As someone who spent many years working in Broadcasting, I can tell you this is every station’s worst nightmare. Hackers were able to take over the automation system of a three radio stations in Louisiana by getting into the automation system and demanding money to release it.
According to the Louisiana Association of Broadcasters, the stations were running automation programs on a Windows XP computer. The owner thought the stations would be safe, despite the end of security support for Windows XP, because he had a firewall. (Clearly, he’s not been reading the Tech Tips Newsletter) Now he’s rethinking that position, upgrading all of the computers and software in his facilities and encouraging other stations to do the same.
These days radio and TV stations use automation software. They input commercials, songs and programs as digital files and put them in a playlist that runs according to a schedule. Many radio stations prerecord their DJs or use satellite radio programming, so there’s often no one at a radio station overnight.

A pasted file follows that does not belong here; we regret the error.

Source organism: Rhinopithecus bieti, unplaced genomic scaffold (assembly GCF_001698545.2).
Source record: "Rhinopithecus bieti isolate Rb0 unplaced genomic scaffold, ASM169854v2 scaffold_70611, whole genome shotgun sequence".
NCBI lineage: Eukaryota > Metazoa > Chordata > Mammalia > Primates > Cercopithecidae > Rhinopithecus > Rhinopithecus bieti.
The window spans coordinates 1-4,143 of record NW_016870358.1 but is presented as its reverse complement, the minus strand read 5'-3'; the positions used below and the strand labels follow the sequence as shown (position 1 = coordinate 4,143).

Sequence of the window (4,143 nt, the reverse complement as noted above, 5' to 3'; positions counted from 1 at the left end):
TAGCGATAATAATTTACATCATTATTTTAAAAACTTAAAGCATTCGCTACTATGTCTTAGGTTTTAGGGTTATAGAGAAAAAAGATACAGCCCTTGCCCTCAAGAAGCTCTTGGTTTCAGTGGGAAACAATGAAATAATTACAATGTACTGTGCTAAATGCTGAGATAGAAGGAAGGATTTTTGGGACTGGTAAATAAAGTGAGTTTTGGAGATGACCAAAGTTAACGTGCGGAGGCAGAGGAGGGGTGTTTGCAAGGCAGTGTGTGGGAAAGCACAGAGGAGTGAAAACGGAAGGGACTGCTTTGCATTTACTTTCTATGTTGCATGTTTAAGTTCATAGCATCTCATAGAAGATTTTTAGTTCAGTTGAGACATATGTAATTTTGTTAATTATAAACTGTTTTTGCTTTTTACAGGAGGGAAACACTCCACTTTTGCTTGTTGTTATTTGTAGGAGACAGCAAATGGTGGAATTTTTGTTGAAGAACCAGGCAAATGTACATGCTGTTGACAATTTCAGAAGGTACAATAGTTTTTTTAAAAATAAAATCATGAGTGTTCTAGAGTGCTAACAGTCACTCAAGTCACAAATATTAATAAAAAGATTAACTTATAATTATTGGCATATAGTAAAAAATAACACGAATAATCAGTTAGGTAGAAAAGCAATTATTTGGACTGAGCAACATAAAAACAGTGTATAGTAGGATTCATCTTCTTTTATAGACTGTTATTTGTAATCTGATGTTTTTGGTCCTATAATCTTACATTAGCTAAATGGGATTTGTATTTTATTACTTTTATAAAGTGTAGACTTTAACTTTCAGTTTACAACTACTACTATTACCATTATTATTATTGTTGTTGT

At this particular operation, when the morning crew went in at 5 a.m., they discovered they couldn’t get audio over the air and couldn’t get into the computer to fix anything. Then ransom e-mails began to arrive, demanding money to allow the station back on the air.
In total, three stations were off the air for seven hours. Posts on other industry websites show that hackers trying to get into broadcast automation systems are not uncommon. One engineer reported multiple attempts to hack into his station coming from IP addresses in Russia and China.
There are a lot of broadcast operations still running on Windows XP. Updated automation software is expensive, but in the long run probably not as expensive as the potential for losing all that ad revenue, viewers and listeners if your station goes down due to a hijacking.